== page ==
It's all about choices. Every choice he made was the wrong one. Every time he'd pick the easy choice over the hard work choice. Eventually the choices became self limiting.

John never stole from anyone who didn't let him (enabler behavior) and he was, all demons aside, a pretty good father where it counted the most.

If he had any tragic flaw it was that he was fiercely to loyal family and often extended that loyalty to friends who seldom deserved it. If we were a wealthy family (that's the side that I'm the first college graduate) he'd have been another former drunken frat boy commuting to his big city corner office in the club car and drinking 3 watermelon martini lunches.

Aug 3, 2006, 1:36:00 PM  
Anonymous Daren said...

"Ol' Bull Lee is pretty Pro junk use."

Was he? Or was he more resigned to it? I may be placing Junky, his first book, in the context of what he says in one of his later works (probably Naked Lunch): That becoming an addict "Changes your whole cell structure." That the cells in your body are either pre-junk or post-junk, and that the two are different on the cellular level, and that withdrawal is so bad because every cell in your body is crying out for more smack. (Since you're a chemist, you may have to take that at the metaphorical level.)

The quote I do remember from Junky is the addict saying that his bowels are so fucked up that he has to reach under and manually pull his turds out. And that they are as hard as "little rocks." Now THAT would be an advertising campaign to discourage heroin use.

As for easy choices versus hard work ones, that's the tragedy. It's a complicated thing. I guess it comes out of the coming-of-age impulse to avoid a menial day job, and that doing so is selling out. If you romanticize that notion and take it too far into your twenties, bad things usually start happening. Eventually you've got to put on that tie; we can't all be rock stars. I don't know if any of this applies to John or not. I'm just thinking of all my musician friends -- another group that was predisposed to Not Playing By Your Rules during our early twenties -- and how almost all of us ended up working with software for a living. I'm not quite sure why.

Aug 3, 2006, 2:59:00 PM  
Blogger Dean ASC said...

He would have made a fine mechanic if he could show up for work sober and on time. He found work often but would fuck it up pretty quickly. His boy is terrified of ending up like him. Hopefully he'll make something of himself. There's no shame in swinging a hammer but the family dream is to get away from that kind of life. So far it's working. Albeit slowly.

As for Junky, I always thought that part about junked up cells coming back to life is the only way to feel alive was less of an indightment then a sales brocure.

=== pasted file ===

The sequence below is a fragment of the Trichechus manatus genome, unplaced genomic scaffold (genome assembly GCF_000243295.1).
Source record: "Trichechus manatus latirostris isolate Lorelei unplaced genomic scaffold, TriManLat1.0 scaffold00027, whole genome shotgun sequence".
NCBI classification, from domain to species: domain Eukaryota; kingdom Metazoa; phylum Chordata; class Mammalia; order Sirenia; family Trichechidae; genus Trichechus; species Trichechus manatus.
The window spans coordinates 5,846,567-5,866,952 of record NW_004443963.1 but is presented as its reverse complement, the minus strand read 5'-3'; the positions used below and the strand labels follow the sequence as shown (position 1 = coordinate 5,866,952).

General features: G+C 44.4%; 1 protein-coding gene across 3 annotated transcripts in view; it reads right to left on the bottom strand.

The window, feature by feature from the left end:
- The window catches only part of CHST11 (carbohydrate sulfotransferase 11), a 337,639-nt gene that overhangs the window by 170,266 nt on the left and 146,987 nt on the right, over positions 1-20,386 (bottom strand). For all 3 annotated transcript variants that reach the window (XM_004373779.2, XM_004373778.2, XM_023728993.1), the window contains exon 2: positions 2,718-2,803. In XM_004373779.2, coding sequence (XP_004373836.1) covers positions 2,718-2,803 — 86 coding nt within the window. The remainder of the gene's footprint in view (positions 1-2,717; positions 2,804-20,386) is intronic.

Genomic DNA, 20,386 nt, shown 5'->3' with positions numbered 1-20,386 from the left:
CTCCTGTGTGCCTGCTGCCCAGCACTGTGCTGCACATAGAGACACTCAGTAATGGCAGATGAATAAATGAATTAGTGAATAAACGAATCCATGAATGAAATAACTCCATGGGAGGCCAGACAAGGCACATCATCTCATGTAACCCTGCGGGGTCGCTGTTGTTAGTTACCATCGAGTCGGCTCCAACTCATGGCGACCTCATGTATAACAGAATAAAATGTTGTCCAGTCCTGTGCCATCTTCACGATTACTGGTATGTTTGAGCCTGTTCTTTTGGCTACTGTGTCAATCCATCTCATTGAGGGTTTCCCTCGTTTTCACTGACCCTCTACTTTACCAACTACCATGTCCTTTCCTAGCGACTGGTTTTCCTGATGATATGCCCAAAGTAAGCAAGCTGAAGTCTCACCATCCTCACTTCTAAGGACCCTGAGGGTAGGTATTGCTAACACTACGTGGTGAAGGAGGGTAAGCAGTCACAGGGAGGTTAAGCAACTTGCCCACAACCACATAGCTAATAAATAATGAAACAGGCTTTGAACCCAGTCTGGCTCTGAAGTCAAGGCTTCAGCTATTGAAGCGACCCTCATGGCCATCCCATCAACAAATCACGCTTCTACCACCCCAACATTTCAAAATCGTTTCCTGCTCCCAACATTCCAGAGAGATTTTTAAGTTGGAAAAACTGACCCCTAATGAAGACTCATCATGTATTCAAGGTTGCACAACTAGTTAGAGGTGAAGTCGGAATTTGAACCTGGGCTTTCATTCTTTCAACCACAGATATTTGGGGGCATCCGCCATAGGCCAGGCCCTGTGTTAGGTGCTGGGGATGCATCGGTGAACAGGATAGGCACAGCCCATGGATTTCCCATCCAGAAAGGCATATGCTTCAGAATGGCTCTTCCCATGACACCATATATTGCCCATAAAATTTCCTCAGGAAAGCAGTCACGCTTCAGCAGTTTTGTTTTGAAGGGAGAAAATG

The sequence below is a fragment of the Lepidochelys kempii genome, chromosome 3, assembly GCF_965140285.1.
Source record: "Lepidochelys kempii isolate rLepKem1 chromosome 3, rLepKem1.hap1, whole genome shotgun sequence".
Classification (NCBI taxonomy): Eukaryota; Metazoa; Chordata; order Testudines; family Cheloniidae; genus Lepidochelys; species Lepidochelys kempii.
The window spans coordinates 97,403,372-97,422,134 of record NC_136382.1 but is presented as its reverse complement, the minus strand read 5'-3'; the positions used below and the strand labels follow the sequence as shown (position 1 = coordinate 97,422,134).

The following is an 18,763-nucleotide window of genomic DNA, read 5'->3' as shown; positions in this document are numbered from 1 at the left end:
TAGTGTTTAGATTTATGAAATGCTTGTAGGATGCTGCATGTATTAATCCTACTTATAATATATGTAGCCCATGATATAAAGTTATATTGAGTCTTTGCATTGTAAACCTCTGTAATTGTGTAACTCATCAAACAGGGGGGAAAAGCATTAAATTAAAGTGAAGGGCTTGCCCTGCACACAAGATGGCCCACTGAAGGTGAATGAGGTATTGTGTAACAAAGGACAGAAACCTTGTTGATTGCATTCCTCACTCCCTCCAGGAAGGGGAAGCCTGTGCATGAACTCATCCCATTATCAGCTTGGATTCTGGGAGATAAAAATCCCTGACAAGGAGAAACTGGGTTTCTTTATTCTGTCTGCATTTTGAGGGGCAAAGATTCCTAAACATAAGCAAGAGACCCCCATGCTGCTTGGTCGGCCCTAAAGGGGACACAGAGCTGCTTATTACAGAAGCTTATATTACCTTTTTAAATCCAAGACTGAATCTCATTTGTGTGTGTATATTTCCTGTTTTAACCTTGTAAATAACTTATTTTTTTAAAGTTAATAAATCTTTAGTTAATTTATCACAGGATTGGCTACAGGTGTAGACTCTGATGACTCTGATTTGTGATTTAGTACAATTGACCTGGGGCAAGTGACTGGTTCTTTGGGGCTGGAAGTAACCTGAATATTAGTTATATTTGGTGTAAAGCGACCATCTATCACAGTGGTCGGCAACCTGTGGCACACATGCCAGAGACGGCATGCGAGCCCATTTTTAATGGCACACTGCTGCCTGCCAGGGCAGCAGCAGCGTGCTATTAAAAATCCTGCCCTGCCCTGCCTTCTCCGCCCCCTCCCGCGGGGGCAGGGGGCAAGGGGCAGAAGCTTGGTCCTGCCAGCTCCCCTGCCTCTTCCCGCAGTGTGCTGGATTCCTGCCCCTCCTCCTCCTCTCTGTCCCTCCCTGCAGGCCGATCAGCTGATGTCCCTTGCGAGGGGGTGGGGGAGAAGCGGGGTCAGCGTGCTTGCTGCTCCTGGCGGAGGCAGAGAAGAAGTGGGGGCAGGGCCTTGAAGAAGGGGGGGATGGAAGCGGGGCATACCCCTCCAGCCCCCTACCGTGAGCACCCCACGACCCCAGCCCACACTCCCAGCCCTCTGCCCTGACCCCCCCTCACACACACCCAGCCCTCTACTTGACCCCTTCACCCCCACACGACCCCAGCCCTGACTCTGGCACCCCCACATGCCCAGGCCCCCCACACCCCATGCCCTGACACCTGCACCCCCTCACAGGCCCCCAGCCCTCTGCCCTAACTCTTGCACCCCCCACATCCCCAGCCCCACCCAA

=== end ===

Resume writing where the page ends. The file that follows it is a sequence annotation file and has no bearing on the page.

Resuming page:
Aug 3, 2006, 3:18:00 PM  
Blogger Kevin Wolf said...

You can't save someone who doesn't want to be saved. If that was the case here. And you can't blame yourself for someone else's actions.

I find that I can't judge people in these situations because I've never been in them myself. For some folks, that's license to sound off on someone, but I just can't. Just because I'm clean, per the typical definition, doesn't mean I should point fingers.

I remember Ray Charles, who had a herion addiction for a long time, made the observation re John Belushi - whom he'd worked with, of course - that you can't understand what drives people to damage themselves unless you've been there yourself. His way of telling gossipers, blatherers, pundits and preachers to shut the fuck up.

I'm sorry about your uncle.

Aug 4, 2006, 11:43:00 AM  
Blogger Dean ASC said...

Thank you. It's easy, even for me, to dismiss him as some sort of junkie loser but there was a kind gentle person underneath all those demons. When I was a kid I was a know it all. Big surprise. In a lower working class town that kind of attitude causes a lot of playground fights especially for an only child who has no big brother to hide behind. One day Brian, one of the tougher kids in school, found out I was "Kappy's" nephew. His dad was good friends with my uncle. The fights didn't end but they were fewer and didn't last as long when Brian was around. Brian would let the other kid get in a few shots but then he would step in and break it up. Brian and I never became friends, we were too different but he made sure I never got too hurt because anyone related to Kappy, even if a smart ass was somewhat cool with him.